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Straight Shooters Cast Bullets
Rifle Magazine
May - June 2000
Volume 32, Number 3
ISSN: 0162-3583
Number 189
On the cover...
The C. Sharps Model 1874 Sporting Rifle (Hartford
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Rifle Magazine
Caliber .54

Writing a piece that may end for the reader in a few sentences is not good journalism, but this month’s epistle could self-destruct in the first paragraph. Yet the subject is undeniably important to many blackpowder shooters. It’s about caliber .54, which remains second only to the .50 in sales.

Truth is, a hunter who goes after deer-sized game only and who shoots conical bullets does not need a .54-caliber muzzleloader. A .50 is more than sufficient. Furthermore, with elongated bullets, calibers .45 and even .40 carry plenty of mass plus sufficient velocity potential to render them deadly. Going bigger than .50, however, can provide a terrific advantage for those who want to shoot the roundball. It’s easy to see why the .54-caliber “spherical bullet,” as it was once known, is fairly close to ideal for most muzzleloader hunting today in this country: It carries good weight while not readily crushed under the heavy law of diminishing returns.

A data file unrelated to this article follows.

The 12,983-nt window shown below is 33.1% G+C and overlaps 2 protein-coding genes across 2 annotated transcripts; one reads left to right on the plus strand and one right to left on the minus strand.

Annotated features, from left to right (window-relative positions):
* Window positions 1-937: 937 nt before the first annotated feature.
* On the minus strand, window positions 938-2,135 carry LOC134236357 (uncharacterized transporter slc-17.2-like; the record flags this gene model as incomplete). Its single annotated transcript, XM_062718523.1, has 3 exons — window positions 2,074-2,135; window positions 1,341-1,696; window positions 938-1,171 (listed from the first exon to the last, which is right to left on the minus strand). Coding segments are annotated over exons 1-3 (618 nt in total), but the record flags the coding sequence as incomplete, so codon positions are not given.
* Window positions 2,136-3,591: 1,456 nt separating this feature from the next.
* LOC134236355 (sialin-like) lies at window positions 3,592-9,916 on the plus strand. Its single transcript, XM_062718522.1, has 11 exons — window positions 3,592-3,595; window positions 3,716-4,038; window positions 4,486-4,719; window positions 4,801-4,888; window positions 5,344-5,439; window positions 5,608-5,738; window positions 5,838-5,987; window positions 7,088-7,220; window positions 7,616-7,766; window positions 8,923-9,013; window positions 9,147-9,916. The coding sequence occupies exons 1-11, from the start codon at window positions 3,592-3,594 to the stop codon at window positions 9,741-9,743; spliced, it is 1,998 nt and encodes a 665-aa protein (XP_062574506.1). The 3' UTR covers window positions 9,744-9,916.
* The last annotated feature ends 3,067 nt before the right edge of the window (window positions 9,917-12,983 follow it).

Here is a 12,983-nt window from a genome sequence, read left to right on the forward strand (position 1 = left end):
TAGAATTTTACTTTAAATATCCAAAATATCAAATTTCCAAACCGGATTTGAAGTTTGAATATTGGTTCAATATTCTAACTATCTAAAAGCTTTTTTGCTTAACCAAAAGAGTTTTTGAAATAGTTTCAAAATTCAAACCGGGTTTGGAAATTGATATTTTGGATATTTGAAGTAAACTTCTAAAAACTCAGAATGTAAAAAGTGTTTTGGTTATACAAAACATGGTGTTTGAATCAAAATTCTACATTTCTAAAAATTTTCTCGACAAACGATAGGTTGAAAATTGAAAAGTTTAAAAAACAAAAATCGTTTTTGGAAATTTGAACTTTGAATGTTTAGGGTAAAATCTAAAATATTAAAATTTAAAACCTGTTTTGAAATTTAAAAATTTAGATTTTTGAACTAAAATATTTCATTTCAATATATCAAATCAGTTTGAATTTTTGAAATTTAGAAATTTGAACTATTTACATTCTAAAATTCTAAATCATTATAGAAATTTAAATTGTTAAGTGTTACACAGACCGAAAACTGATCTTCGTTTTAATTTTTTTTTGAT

A .50-caliber ball, .490-inch diameter, weighs 177 grains, while a .495-inch .50 goes 183 grains, good for deer up to perhaps 125 yards with perfect bullet placement, deadly on larger game at close range. I’ve seen bull elk dumped with one 177-grain, .50-caliber roundball in the chest cavity delivered from about 50 yards. However, a .54-caliber, .530-inch lead pill tips the scales at 225 grains, a .535-inch at 230 grains.

Obviously, there’s a heap of weight difference between .50- and .54-caliber lead globes. That’s because weight increases disproportional to caliber. Comparing a smaller with a larger ball glaringly reveals this truth: a .350-inch roundball weighs only 65 grains. Double it to .700 inch and you don’t get 130 grains; instead, weight escalates all the way up to 516 grains.